November 5, 2021 | By Joyce DiMascio

It’s hard to firm up a strategic plan when the entire operating environment of your members has been destabilised, but the Exhibition and Event Association (EEAA) has worked hard to frame its road map for the next two years.

And much of it is about supporting the industry to get back on its feet and prepare it for the future.

Encouraged by the relaxation of domestic and international border restrictions, high vaccination coverage and safe operating protocols, the association says more is needed to help its members.

Nicole Walker, EEAA’s recently appointed President, said there was strong momentum amongst Board members to look at things differently and ensure the association continued to evolve and transform to meet the future direction of the sector. At the core of its work was a desire to support the members and see continued growth.

“While the industry has been buoyed by the progressive relaxation of international and state borders and cautious optimism, much more is needed to be done to ensure a confident and safe return to business,” she said.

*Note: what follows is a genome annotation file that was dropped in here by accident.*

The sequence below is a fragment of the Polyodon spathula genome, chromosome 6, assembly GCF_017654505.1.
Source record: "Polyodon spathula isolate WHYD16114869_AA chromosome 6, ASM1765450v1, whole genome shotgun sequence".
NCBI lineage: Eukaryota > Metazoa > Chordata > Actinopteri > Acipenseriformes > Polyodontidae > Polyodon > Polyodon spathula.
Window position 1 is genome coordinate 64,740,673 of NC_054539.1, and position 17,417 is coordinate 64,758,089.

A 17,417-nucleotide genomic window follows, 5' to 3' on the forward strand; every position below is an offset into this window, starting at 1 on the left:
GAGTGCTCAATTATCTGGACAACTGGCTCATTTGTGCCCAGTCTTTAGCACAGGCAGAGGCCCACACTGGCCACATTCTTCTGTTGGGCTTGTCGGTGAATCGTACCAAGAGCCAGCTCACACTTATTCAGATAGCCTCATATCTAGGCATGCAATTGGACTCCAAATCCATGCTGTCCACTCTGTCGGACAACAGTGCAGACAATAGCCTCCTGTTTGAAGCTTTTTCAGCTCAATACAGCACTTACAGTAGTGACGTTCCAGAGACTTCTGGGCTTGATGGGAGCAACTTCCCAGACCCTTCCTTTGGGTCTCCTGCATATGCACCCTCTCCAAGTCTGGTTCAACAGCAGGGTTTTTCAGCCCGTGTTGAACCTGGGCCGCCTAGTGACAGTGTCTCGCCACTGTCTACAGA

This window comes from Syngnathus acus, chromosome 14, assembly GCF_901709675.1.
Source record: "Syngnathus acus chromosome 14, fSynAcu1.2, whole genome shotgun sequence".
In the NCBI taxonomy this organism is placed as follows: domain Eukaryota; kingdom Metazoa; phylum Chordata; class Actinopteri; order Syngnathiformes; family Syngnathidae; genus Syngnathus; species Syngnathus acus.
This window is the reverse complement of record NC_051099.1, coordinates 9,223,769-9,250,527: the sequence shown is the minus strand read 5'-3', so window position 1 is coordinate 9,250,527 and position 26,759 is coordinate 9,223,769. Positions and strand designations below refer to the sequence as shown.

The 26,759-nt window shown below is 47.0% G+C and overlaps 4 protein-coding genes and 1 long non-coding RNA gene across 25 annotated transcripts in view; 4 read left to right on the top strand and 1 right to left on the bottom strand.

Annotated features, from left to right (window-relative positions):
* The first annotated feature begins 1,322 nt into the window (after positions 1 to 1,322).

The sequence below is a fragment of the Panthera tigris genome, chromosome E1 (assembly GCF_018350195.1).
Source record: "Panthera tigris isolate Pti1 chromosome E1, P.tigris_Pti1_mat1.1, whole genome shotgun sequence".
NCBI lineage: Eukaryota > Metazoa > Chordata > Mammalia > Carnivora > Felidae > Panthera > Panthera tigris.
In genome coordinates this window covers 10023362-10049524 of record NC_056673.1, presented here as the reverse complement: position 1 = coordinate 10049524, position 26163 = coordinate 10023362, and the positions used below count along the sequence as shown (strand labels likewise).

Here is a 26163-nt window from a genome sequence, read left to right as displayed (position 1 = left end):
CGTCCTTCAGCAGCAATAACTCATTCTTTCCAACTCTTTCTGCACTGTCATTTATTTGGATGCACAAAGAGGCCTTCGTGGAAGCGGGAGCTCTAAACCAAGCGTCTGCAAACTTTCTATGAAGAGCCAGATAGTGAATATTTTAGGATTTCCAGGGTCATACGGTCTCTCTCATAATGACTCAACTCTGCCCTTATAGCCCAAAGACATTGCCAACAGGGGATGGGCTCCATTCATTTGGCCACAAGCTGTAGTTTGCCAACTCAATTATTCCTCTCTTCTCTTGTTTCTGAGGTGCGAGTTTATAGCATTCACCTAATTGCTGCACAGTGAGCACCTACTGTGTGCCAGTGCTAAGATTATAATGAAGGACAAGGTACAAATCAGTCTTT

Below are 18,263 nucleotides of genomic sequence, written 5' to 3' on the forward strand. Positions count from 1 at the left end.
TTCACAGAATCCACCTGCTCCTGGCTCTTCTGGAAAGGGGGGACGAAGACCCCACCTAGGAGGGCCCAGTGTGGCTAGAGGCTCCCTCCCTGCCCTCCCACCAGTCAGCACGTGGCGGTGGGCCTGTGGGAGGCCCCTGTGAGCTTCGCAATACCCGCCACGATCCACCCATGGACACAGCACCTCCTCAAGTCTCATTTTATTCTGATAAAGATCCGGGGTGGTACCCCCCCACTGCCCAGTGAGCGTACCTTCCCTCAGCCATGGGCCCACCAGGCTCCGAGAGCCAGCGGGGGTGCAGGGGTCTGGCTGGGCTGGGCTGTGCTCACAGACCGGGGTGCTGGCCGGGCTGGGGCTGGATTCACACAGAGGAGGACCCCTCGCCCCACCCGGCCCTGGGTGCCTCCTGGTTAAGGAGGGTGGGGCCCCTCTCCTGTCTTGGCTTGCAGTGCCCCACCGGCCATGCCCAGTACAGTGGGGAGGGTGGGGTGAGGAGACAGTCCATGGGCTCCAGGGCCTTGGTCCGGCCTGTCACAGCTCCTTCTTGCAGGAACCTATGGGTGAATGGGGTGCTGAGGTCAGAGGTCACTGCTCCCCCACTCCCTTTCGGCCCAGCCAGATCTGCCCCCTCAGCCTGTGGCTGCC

“The association will continue to push for targeted government support, in addition to working on industry-led initiatives.”

Following input from across the supply chain, the EEAA has introduced new membership benefits for 2022.

The association said the feedback has also formed the basis of the EEAA Strategic Plan which has five strategic pillars:

  1. Post COVID recovery and resilience building
  2. Professional development and education
  3. Build networks and community
  4. Strengthen brand and reputation
  5. Ensure financial stability and effective governance

Walker says the association would continue to work closely with other business event associations in advocating to governments.

“We appreciate the excellent relationships developed with governments at state and federal levels and the opportunity to collaborate with other business events related associations.

“We will continue our role in these groups to lobby and promote the economic benefits of business events to the visitor economy and rebuilding CBDs and regional centres.

“Additionally, we must now turn our attention to the future and provide our members with the information and tools required to drive their businesses forward in a post-pandemic world.”

The areas to be addressed are:

  • Skills and education, and in particular, attracting and retaining staff to deliver to the high standards expected
  • Sustainability as the EEAA works to update its Sustainability Framework for launch in 2022, in partnership with Tourism Australia
  • Supplier health and support, including pitch sessions
  • Special Interest Groups on a sector-by-sector basis: organisers, venues and suppliers
  • Uptake of international data standards